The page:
Theros Beyond Death Limited Set Review – Black
Theros Beyond Death Limited Set Reviews
Welcome back to our Limited Set Review! We’re doing Black today, shuddering at all manner of horrors escaping from the Underworld… I’m not sure the good guys will be making it out in one piece this time, since as befits such nightmarish creatures, Black is frightfully strong.
- S: Ridiculous bomb; has a huge effect on the game immediately, and threatens to dominate it if unanswered.
Examples: Oko, Thief of Crowns, Garruk, Cursed Huntsman, Lochmere Serpent
- A: Very powerful card, approaches bomb status, pulls you strongly into its colour.
Examples: Giant Killer, Epic Downfall, Stolen by the Fae
- B: Great playable, happy to first pick, pulls you into its colour.
Examples: Bake into a Pie, Fierce Witchstalker, Mysterious Pathlighter
- C+: Good playable that almost never gets cut.
Examples: Scorching Dragonfire, Tome Raider, Wintermoor Commander
- C: Fine playable or decent filler, sometimes gets cut.
Examples: Outflank, Maraleaf Rider, Foreboding Fruit
- D: Medium to bad filler, gets cut a lot.
Examples: Tall as a Beanstalk, All That Glitters, Claim the Firstborn
- F: Mostly to totally unplayable cards.
Examples: Happily Ever After, Fires of Invention, The Magic Mirror
The problem with discard spells in Limited is the games tend to go long and come down to topdecking and that the ones at common and uncommon tend to be inefficient or situational. While this one still has the first problem, unconditionality at 2 mana is strong and this is a format where Blue will be relying on countermagic and have cards in its hand well into the late game. Hosing Escape, even if the card is already in the graveyard, is great too.
Discard effects are usually bad in Limited, but this one has some advantages. It is cheap, exiles any non land, and even hits escape cards. It still has the drawback of being a dead card at times, but that is going to be much rarer than with a card like Duress, for example.
Aphemia, the Cacophony
Aphemia is great and will demand removal at any point in the game. She’s a very high A, and this format is especially good for her in that most of its removal doesn’t stop that incredible ability. She does require a steady stream of Enchantments in your graveyard, so she might only be making 2-3 zombies a lot of the time (which is still busted).
This is a fantastic card that you are always going to be happy to open. If it didn’t only hit your graveyard it would be an S.
Aspect of Lamprey
Cards like this do better in Sealed, but tend to be too slow for Draft. It is certainly possible to get a big swing out of this but you will miss just as often.
This is a gigantic beating – it won’t be hard to often reach 4 or 5 Black devotion (since this provides 2 by itself), and at that point you have 3/2 Ravenous Chupacabra for 6. Even if you’re only able to give -3/-3, the creatures in this set aren’t that big and you’ll often just pick up a small flier with it. This card is absurd at common and I think is actually closer to an A than a C+. This is the best black common and will define the Limited format; the only way this card isn’t absurd is if the format is really fast, and I really don’t believe that’s the case.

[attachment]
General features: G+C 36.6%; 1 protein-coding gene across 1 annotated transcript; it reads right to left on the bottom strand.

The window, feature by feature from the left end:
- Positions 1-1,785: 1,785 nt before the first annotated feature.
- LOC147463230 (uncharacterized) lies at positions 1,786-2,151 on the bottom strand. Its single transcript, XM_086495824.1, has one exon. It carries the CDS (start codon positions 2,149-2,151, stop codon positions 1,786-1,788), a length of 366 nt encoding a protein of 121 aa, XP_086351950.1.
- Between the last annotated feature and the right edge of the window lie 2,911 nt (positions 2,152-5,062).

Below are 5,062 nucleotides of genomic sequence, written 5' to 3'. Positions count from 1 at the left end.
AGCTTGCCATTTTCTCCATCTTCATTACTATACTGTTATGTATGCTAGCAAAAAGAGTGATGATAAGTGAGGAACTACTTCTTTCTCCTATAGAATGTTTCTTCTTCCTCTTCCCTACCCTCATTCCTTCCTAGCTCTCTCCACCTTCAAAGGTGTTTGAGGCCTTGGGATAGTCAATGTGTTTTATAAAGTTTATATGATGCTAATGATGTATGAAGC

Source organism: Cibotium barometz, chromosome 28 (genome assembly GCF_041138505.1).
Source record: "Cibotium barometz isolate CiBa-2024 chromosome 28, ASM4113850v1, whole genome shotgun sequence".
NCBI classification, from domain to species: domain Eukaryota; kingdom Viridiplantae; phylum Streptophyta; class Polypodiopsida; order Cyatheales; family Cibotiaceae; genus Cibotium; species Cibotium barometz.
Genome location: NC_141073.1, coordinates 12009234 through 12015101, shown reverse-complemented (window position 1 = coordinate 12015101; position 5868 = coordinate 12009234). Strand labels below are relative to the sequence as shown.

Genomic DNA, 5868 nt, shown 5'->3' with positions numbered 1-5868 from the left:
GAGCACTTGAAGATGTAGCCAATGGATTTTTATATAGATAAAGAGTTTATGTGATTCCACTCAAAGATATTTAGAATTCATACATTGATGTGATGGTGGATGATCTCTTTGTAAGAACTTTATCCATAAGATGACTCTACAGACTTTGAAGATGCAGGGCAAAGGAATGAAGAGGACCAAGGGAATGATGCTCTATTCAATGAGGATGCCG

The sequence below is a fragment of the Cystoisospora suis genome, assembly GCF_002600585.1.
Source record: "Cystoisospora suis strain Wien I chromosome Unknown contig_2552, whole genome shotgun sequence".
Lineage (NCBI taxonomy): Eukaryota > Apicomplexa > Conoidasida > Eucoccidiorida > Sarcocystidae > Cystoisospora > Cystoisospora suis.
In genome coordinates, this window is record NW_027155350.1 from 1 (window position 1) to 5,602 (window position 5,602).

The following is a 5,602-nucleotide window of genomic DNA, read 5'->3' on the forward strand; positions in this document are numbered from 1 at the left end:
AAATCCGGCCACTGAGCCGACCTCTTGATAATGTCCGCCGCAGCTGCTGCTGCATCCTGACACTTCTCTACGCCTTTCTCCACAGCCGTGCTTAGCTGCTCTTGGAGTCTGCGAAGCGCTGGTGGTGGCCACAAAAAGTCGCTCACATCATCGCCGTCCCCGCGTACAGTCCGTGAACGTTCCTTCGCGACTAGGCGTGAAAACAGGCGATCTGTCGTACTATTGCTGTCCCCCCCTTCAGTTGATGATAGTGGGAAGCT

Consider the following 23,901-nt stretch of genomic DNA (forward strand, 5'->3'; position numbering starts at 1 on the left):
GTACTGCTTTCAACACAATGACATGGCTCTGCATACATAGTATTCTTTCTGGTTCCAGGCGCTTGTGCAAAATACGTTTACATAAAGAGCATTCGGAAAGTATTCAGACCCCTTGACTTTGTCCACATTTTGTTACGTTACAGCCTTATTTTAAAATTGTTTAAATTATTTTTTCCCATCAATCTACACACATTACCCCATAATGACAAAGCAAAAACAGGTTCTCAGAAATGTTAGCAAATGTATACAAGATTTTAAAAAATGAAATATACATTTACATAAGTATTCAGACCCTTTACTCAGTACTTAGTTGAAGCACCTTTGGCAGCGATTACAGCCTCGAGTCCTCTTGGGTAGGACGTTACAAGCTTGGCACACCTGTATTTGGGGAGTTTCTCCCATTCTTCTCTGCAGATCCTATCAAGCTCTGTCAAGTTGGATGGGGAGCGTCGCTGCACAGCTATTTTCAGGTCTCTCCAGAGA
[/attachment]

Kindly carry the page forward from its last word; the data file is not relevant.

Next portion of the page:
This is a real beast to rate. In some decks it will reliably be 6 mana for a 3/2 ‘destroy target creature.’ It’s no Ravenous Chupacabra but maybe a little better than Consign to the Pit. The question is whether or not the format will be slow enough for Black to run 6-drops like this. My prediction is this will be a good playable for some decks while more aggressive decks or decks that aren’t Black enough might take a pass.
Cling to Dust
This card is decent, but I don’t think there are enough Escape cards to make it really busted except against Black. It being black is a problem in itself because the more competition there are for cards in graveyard, the worse individual Escape cards become. I would rather be casting giant creatures than drawing a card late, and I think there are enough options to do so in this colour that the Escape isn’t really worth that much. This is a great sideboard card, so I’ll take it higher on that basis, but I’m not that excited to pick it highly.
Cling to Dust really depends on how prevalent Escape cards are going to be. It interacts particularly well with Escape non creatures as it replaces itself in the process, while using it on creatures will frequently put you behind depending on how the creature got into the graveyard in the first place. Having Escape itself (although at a steep cost) ensures it will create value in a drawn out game.
The base case of 2/1 for 2 that gains 4 life (from chumping with the goat) is already a good one, and that’s worst case scenario for this card. Best case scenario is you have some sacrifice payoffs, and then it’s immediately fantastic and a 2 drop you actively will be on the lookout for.
If your deck wants to sacrifice some goats (and Zombie Satyrs), this is your 2-drop. Otherwise I would consider this filler.
Drag to the Underworld
Unconditional instant removal that isn’t tied to Enchantments is going to be very important in this Limited format. It’s not hard to have this cost 2 a lot of the time, and that’s just great tempo as well.